Category Archives: Relationship with God

Mind boggling!! Faithful in Relationships (Part 3)

God is committed to us.  We’ve been studying it, and it is rock solid true.

I can’t stop talking of it, and finding examples.  Chris Lucy did communion on Sunday and talked about Hosea.  What a fantastic illustration of God’s commitment to his people!  God told Hosea to marry an adulterous woman as a symbol of how God will be faithful to the adulterous nation, Israel.

The Lord said to me, “Go, show your love to your wife again, though she is loved by another man and is an adulteress. Love her as the Lord loves the Israelites, though they turn to other gods and love the sacred raisin cakes.”

That is just amazing.  Anyone would think that Hosea should dump his wife for good, and yet he takes her back after she has been unfaithful over and over again.  The Israelites sinned against God time and time again, yet He was faithful to His relationship with them.

This is how He was faithful:  He PROVIDED a way for the relationship to endure.

As it says in Isaiah 59:16 about God,  “…he was appalled that there was no one to intervene; so his own arm achieved salvation for him.

Through Jesus, God himself rescued Israel when she was mired in squalid unfaithfulness.

And at the same time He made available a rescue for all of us.  “While we were still sinners, Christ died for us.”  Romans 5:8

Because that is who God is.  Look at Ps 40:1-3  I waited patiently for the LORD. He turned to me and heard my cry for help. He pulled me out of a horrible pit, out of the mud and clay. He set my feet on a rock and made my steps secure. He placed a new song in my mouth, a song of praise to our God.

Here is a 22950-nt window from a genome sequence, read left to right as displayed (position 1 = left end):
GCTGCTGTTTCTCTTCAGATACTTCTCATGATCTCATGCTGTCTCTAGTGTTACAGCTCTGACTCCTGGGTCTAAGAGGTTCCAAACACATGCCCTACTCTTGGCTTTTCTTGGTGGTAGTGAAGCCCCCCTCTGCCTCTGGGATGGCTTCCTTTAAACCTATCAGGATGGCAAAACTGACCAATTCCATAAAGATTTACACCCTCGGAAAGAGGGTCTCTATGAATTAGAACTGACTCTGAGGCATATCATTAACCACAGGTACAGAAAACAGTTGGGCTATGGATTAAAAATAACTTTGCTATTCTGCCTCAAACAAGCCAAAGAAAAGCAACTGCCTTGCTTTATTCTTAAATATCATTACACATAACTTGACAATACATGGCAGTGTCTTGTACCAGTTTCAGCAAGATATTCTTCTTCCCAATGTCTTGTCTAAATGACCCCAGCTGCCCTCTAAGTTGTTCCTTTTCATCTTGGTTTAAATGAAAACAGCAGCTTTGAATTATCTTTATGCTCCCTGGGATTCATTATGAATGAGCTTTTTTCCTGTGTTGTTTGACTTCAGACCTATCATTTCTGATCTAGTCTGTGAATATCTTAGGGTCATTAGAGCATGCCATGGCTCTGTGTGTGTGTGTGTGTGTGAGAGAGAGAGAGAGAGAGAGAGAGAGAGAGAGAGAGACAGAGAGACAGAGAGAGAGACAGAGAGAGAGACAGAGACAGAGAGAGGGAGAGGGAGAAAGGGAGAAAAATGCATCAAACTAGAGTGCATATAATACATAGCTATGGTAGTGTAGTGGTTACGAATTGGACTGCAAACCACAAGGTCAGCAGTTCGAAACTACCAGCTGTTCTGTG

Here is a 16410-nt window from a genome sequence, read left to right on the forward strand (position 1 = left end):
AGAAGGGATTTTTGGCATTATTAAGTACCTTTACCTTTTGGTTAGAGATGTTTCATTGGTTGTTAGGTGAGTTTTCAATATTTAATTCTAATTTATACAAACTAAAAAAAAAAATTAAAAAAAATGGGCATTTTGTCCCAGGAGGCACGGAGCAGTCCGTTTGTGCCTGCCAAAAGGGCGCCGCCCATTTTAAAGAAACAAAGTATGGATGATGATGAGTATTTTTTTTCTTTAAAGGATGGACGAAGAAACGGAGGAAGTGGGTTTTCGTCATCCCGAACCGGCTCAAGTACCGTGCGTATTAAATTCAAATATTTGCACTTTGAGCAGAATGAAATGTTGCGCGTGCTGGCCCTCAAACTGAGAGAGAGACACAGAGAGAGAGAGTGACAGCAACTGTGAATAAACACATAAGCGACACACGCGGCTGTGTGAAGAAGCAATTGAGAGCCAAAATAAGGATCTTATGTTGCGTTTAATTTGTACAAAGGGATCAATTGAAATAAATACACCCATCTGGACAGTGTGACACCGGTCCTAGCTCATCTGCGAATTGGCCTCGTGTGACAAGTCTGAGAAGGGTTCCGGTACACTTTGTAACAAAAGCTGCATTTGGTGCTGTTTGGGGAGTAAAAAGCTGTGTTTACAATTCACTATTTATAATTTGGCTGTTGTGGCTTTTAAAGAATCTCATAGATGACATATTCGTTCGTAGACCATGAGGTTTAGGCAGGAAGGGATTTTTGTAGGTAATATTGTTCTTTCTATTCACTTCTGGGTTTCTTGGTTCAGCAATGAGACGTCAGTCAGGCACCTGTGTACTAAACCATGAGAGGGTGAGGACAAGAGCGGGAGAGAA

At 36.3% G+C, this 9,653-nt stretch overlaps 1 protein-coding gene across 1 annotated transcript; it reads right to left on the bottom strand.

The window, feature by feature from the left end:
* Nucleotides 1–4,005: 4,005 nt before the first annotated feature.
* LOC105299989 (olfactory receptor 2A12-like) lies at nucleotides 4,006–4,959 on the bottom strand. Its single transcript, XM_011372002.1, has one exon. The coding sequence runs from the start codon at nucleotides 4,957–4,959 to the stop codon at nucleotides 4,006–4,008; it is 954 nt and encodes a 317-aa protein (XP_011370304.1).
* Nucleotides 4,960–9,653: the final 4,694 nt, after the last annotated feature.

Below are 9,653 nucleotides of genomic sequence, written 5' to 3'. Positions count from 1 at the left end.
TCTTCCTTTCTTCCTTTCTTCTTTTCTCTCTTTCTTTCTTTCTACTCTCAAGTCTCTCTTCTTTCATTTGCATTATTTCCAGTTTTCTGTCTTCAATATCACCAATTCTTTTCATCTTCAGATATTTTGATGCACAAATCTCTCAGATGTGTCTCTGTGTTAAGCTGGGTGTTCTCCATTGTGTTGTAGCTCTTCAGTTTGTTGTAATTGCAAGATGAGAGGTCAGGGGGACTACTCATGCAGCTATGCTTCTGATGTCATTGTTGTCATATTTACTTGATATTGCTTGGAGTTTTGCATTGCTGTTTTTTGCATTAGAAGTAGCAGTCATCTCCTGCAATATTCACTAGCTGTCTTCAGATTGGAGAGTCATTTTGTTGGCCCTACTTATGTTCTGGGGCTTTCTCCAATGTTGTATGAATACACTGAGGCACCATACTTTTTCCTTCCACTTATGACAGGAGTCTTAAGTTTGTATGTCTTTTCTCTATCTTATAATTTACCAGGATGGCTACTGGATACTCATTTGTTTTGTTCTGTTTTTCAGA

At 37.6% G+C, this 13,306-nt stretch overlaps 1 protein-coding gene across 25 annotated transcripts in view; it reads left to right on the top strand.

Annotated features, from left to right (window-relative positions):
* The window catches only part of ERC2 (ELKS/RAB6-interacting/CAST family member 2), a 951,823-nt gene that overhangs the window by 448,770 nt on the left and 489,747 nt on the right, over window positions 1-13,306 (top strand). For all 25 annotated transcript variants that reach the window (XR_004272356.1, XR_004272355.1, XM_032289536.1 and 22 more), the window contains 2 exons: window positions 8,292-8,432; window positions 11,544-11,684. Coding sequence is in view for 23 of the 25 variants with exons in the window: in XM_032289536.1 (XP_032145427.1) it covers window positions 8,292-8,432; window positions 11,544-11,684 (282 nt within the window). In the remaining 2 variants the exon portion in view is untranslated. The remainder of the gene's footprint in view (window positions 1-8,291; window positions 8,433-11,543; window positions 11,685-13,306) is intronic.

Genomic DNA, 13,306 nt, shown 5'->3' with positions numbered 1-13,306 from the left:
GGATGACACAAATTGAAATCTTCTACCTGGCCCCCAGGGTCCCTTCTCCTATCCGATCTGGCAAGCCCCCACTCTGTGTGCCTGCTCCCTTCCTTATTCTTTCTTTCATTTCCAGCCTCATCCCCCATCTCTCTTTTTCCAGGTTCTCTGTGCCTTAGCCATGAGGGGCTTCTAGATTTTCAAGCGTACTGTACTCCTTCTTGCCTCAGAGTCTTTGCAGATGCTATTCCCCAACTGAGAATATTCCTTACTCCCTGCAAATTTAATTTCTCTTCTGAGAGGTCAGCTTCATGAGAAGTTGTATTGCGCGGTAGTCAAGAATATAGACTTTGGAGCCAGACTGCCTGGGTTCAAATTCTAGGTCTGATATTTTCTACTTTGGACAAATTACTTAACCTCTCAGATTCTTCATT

God hears.  He is moved to the depths of his heart.  He cannot but act.

“I called on the LORD in my distress. I cried to my God for help. He heard my voice from his temple, and my cry for help reached his ears.  Then the earth shook and quaked. Even the foundations of the mountains trembled. They shook violently because he was angry. . . He reached down from high above and took hold of me. He pulled me out of the raging water.” (Ps 18)

You know, everyone loves Jeremiah 29 because of the passage, I know the plans that I have for you, declares the LORD. They are plans for peace and not disaster, plans to give you a future filled with hope.”

But do we see this passage as a picture of God’s faithfulness in relationships?  Even though He would allow Israel to go into captivity, He would bring his people out again and shower them with abundant prosperity. “This is what the LORD says: When Babylon’s 70 years are over, I will come to you. I will keep my promise to you and bring you back to this place.”  Jer 29:10

And then it would be as Zephaniah prophesied: The Lord your God is with you, the Mighty Warrior who saves. He will take great delight in you; in his love he will no longer rebuke you, but will rejoice over you with singing.” (Zeph  3:17)

Like the father of the prodigal son, God can’t wait to CELEBRATE his relationship with us. That relationship means everything to Him.

God is RIGHTEOUS. He won’t let us down.  He sticks to us like glue.  He will rescue us, even when we don’t deserve it.  He will answer our prayers.

Just let the immensity of that, and what it means for you, sink in for a moment.

And let it change your outlook, and your day.

 

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Filed under Abundance/Greatness of God, Relationship with God, Righteousness

Faithful in Relationships (Part 2)

Relationships matter.  When I think of all we strive for — the jobs, the accomplishments, the cars, the houses, the nice yards, the clothes, the vacations, the recreation, physical fitness, the achievements for our children, and so on — I realize how easy it is to get off base about what really is important.

What does God think is important?  We are to love Him with all our heart, soul strength and mind, and love our neighbor as ourselves.

God thinks relationships are what is important.

So it makes sense that God’s sense of righteousness is tied up in relationships.